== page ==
The Ambivalence of Political Courage
Published online by Cambridge University Press: 05 August 2009
Historically many political theorists have closely associated the practice of politics with the disposition of courage. During the past two centuries or so, however, some theorists—particularly liberals—have striven to tame the concept of politics, emphasizing the importance of gentler qualities such as toleration, civility, compassion, and reasonableness over the more bellicose quality of courage. But liberals are far from unanimous on this point. Judith Shklar, for instance, is more ambivalent about courage, recognizing both the continued relevance of moral courage for liberalism's long, difficult struggle against cruelty and fear and, at the same time, acknowledging the dangers of endowing the concept of politics with a heroic quality. Taking Shklar's ambivalence as a starting place, this article explores the current relevance of courage for politics.
- Research Article
- Copyright © University of Notre Dame 2001
I would like to thank Jonathan Allen, Patrick Deneen, Amy Gutmann, George Kateb, Beth Posner, Joseph Romance, Alan Ryan, Maurizio Viroli, and the editor and anonymous referees of The Review of Politics, for their thoughtful comments on earlier versions of this essay.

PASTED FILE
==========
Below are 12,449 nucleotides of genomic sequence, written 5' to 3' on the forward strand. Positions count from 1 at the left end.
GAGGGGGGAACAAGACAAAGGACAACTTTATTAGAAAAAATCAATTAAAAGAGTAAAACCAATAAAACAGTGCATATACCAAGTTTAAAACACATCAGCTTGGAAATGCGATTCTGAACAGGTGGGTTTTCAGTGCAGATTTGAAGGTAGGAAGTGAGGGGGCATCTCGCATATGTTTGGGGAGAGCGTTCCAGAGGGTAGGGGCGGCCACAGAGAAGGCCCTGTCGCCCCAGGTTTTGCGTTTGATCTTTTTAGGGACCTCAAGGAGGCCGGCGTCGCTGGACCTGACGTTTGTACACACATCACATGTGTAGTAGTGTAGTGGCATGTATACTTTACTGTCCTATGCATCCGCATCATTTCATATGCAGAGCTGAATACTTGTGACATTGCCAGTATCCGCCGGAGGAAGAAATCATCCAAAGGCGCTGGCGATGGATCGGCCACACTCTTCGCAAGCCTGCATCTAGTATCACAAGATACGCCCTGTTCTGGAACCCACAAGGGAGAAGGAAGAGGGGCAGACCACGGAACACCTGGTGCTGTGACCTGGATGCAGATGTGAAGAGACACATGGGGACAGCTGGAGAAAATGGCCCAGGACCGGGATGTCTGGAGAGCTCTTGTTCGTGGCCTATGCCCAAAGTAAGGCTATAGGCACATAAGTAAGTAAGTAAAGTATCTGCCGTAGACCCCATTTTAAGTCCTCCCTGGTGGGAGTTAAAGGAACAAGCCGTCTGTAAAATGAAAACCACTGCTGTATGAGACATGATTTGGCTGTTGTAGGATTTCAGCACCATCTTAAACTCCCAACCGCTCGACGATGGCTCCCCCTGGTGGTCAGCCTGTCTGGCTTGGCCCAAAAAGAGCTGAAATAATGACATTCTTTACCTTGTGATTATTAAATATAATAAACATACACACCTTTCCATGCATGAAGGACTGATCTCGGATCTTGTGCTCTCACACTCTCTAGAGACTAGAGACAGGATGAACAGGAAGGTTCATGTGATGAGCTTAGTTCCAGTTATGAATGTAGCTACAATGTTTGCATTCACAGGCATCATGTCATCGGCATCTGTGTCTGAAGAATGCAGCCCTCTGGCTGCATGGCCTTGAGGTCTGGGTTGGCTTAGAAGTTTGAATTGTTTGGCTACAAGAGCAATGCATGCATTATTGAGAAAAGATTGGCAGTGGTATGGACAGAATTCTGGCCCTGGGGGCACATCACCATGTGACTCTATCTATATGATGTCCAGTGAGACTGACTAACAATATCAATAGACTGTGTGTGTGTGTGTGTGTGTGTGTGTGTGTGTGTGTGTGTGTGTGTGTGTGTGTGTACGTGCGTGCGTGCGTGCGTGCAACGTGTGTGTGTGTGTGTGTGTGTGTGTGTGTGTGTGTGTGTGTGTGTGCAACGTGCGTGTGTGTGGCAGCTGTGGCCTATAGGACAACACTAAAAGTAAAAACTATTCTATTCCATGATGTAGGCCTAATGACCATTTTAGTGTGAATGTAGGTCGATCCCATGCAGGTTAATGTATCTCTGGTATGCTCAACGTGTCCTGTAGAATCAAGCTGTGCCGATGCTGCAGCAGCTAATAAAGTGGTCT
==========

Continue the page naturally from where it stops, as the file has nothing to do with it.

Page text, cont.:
1. For instance, Montesquieu rebukes the laws of Sparta, writing, “Lycurgus, whose institutions were harsh, did not have civility as an object when he formed the manners; he had in view the bellicose spirit he wanted to give his people” (The Spirit of the Laws [Cambridge: Cambridge University Press, 1989], p. 319)Google Scholar. Albert O. Hirschman usefully illuminates the development of the distinction between calm and violent passions in the liberal tradition. See Hirschman, , The Passions and the Interests (Princeton: Princeton University Press, 1977), esp. pp. 63–66Google Scholar.
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10. Socrates displayed courage as a soldier (by saving the life of Alcibiades during the battle of Delium); as an officeholder (by opposing the unconstitutional trial of the strategoi while taking his turn presiding over the Athenian council); and as an ordinary citizen (first, by refusing to participate in the assassination of Leon of Salamis and, later, by refusing to abandon or renounce his philosophical explorations). For Plato's accounts of the courage of Socrates see Laches 187e–188Google Scholar; The Apology 28e–29aGoogle Scholar; and Symposium 219a–221bGoogle Scholar. For discussion of Plato's own view of courage, see Tessitore, Aristide, “Courage and Comedy in Plato's Laches,” journal of Politics 56 (1994): 115–33CrossRefGoogle Scholar.